I've heard that Marvel will be going back to their original numbering, and part of the reason why is that it makes "starting at the beginning" seem unattainable. It might seem counter-intuitive, but the idea is to provoke a reaction of "There are 700 issues of Spider-Man? Well, I might as well just start with this one." rather than "This is Spider-Man issue 14, but the store is missing issues 2, 7, and 9 -- I'll read something where I can get in on the ground floor."
As for Superman and Man-Bat -- I remember the "Sand Superman" storyline was one that was always high on the to-be-collected wish lists on the DC Comics Archives boards. I'm glad they're finally getting to it here.
And I bought those two Man-Bat issues for a buck each at some recent conventions. They're about as unlike each other as two consecutive comics featuring the same character can be. I never connected the Baron Tyme character to the one in the Demon story, which I think I've read at least part of.
I was surprised when I looked the issue up at the GCD and found its cover wasn't the image from the house ad. That would've been a much better cover!(1) I like the Jim Aparo one for #2, though.
Man-Bat transitioned into being a superhero in Frank Robbins's last Batman story, in Batman #254. Robbins had written all Man-Bat's appearances to that point. The GCD tells me he next appeared in The Brave and the Bold. The two issues of Man-Bat build on Robbins's second-last Man-Bat story, "Man-Bat Over Vegas!" from Detective Comics #416, and give away its twist.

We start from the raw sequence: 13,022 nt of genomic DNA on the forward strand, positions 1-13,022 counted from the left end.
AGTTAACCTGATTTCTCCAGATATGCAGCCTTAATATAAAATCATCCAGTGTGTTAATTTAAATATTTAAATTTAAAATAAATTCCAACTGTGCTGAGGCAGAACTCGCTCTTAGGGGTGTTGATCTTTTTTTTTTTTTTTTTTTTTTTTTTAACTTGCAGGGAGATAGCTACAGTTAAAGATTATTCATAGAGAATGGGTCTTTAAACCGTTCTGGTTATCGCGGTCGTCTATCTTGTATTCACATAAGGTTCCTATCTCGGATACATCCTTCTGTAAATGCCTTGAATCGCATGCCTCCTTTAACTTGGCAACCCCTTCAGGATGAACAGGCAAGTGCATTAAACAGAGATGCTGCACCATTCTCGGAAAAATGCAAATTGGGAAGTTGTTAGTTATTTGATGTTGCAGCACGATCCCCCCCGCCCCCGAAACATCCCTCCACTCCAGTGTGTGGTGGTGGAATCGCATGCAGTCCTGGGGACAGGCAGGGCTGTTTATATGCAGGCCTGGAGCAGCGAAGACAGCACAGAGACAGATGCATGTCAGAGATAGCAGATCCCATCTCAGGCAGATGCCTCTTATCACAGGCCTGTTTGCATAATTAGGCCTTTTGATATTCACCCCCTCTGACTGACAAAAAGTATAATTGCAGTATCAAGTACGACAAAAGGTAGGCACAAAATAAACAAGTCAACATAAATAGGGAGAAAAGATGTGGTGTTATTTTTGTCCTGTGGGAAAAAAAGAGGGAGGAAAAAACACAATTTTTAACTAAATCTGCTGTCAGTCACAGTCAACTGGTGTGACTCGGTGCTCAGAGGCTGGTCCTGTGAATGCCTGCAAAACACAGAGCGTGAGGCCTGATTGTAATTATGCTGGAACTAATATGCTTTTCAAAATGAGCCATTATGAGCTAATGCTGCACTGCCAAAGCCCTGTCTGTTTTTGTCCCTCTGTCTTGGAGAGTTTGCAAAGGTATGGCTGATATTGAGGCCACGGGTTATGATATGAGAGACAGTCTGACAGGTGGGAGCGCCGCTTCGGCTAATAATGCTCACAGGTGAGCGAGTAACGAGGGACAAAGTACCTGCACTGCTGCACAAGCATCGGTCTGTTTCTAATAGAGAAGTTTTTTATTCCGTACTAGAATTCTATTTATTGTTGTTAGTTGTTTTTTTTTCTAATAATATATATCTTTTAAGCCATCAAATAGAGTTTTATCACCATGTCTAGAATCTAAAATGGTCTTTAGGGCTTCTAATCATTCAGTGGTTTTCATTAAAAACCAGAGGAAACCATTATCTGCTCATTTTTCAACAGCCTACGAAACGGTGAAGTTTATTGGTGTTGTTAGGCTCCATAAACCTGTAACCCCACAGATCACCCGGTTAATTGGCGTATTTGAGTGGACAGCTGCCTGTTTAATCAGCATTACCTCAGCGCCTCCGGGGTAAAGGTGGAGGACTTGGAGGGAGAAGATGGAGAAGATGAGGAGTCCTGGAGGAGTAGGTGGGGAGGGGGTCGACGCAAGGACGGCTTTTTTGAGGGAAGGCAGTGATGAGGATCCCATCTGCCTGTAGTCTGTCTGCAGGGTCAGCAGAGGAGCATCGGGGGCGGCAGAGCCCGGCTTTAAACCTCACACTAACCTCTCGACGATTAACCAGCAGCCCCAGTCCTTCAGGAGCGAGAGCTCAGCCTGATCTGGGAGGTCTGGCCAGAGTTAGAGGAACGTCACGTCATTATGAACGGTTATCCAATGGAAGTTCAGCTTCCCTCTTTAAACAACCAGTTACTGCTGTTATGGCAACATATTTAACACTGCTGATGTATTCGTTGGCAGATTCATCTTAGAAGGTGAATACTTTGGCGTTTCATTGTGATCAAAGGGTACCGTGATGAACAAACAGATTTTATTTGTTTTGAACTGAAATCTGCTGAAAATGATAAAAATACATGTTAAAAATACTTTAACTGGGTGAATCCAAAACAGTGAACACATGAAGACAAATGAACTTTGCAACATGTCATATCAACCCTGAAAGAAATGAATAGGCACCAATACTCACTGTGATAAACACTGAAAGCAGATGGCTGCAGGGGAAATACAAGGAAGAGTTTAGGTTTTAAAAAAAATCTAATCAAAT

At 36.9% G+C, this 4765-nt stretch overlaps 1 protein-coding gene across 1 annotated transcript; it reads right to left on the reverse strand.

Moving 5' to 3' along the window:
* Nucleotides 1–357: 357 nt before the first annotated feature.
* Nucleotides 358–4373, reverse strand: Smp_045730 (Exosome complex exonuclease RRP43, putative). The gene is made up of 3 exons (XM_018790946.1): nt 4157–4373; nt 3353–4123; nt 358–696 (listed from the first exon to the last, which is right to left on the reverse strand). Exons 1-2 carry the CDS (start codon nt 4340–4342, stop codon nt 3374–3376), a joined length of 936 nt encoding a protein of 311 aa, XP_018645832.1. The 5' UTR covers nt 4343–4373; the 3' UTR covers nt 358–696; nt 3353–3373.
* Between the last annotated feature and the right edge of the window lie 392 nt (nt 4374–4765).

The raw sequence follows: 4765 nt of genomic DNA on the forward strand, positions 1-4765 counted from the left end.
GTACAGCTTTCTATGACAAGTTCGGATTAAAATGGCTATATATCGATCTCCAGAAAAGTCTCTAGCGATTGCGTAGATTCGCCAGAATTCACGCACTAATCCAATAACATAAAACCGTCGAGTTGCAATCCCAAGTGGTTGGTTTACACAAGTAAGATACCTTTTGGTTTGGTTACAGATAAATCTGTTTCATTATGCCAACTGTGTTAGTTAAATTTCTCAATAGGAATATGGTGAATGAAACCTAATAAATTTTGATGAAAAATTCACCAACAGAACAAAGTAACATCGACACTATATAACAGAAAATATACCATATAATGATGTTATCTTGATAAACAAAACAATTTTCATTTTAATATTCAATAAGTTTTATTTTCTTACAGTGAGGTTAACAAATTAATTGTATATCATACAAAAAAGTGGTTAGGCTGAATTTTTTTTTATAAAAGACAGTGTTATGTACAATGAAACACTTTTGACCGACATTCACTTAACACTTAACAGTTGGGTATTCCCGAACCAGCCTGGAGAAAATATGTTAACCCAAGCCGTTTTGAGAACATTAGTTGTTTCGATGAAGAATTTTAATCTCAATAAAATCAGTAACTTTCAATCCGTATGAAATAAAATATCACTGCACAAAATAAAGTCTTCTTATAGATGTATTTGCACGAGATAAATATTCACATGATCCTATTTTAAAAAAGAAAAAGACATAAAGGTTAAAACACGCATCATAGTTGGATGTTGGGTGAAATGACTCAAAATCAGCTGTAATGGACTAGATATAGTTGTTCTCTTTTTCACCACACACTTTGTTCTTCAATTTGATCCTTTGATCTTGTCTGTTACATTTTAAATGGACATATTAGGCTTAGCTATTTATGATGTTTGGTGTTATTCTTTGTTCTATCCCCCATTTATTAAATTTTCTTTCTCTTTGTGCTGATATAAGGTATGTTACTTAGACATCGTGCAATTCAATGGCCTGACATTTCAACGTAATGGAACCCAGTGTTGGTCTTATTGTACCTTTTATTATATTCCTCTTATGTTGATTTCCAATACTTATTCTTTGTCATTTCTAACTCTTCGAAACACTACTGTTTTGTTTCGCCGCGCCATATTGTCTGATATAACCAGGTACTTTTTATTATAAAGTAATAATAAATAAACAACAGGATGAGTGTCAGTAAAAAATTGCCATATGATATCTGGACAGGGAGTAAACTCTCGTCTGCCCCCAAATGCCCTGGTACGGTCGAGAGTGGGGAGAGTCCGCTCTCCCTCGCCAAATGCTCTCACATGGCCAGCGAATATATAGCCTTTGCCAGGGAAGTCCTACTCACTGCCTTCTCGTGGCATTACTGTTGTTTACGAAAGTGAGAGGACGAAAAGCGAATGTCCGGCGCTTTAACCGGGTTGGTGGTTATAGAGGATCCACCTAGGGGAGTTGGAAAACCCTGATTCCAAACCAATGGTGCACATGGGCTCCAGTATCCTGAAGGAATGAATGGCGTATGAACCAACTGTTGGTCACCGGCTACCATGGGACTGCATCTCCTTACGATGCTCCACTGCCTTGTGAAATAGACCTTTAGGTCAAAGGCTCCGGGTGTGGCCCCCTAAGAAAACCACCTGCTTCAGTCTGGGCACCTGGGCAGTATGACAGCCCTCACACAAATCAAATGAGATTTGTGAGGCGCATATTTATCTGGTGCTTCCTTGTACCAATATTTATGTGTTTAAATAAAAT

The issues weren't the end of Man-Bat's solo adventures. He next appeared in a back-up two-parter in Detective Comics, then regularly in Batman Family for over a year, then a few times in Detective Comics while it was a giant. The GCD tells me the two-parter was written by Martin Pasko. The other stories were by Bob Rozakis.
(1) But would it have worked with a logo overlapping its top portion? The blogger assumes Ditko and Milgrom were the artists. I can't tell.
That IS some nice-looking art in the house ad -- but I agree it could have logo problems. What a shame!
It just occurred to me -- for anyone interested in those Silver Age Wonder Woman comics, if you wait a couple months, I'm sure there'll be a sale tying in with the movie opening; You should be able to get them for 99 cents apiece then.
Similarly, I have a hunch we'll see Arion turn up somewhere soon. (Comixology released the old Wild Dog miniseries a while back, before he was announced to appear on Arrow.) Maybe Arion will be an antagonist on an episode of Supergirl? That's how Kurt Busiek & Carlos Pacheco positioned him in their Superman run.
I wonder what goes into the decision making on smaller series, when they decide to do the whole thing at once or piece meal. A series like Trigger ran just 8 issue, I'd think putting them out all at once would be the the best thing. Even The Wanderers just ran 13 issues. Just seems weird to me.
I guess it just depends on the consumer. For me, on something that has already been released, I would want them all available at one time.
I've been going under the assumption that the digitization process for older comics was somewhat painstaking and they could only produce a few issues at a time. I have no information to back that up though.
But it seems like it wouldn't be easy to go back through whatever source material was available and then clean it up, retouch, recolor etc via photoshop or something while also trying to preserve the original character and integrity of the original comics.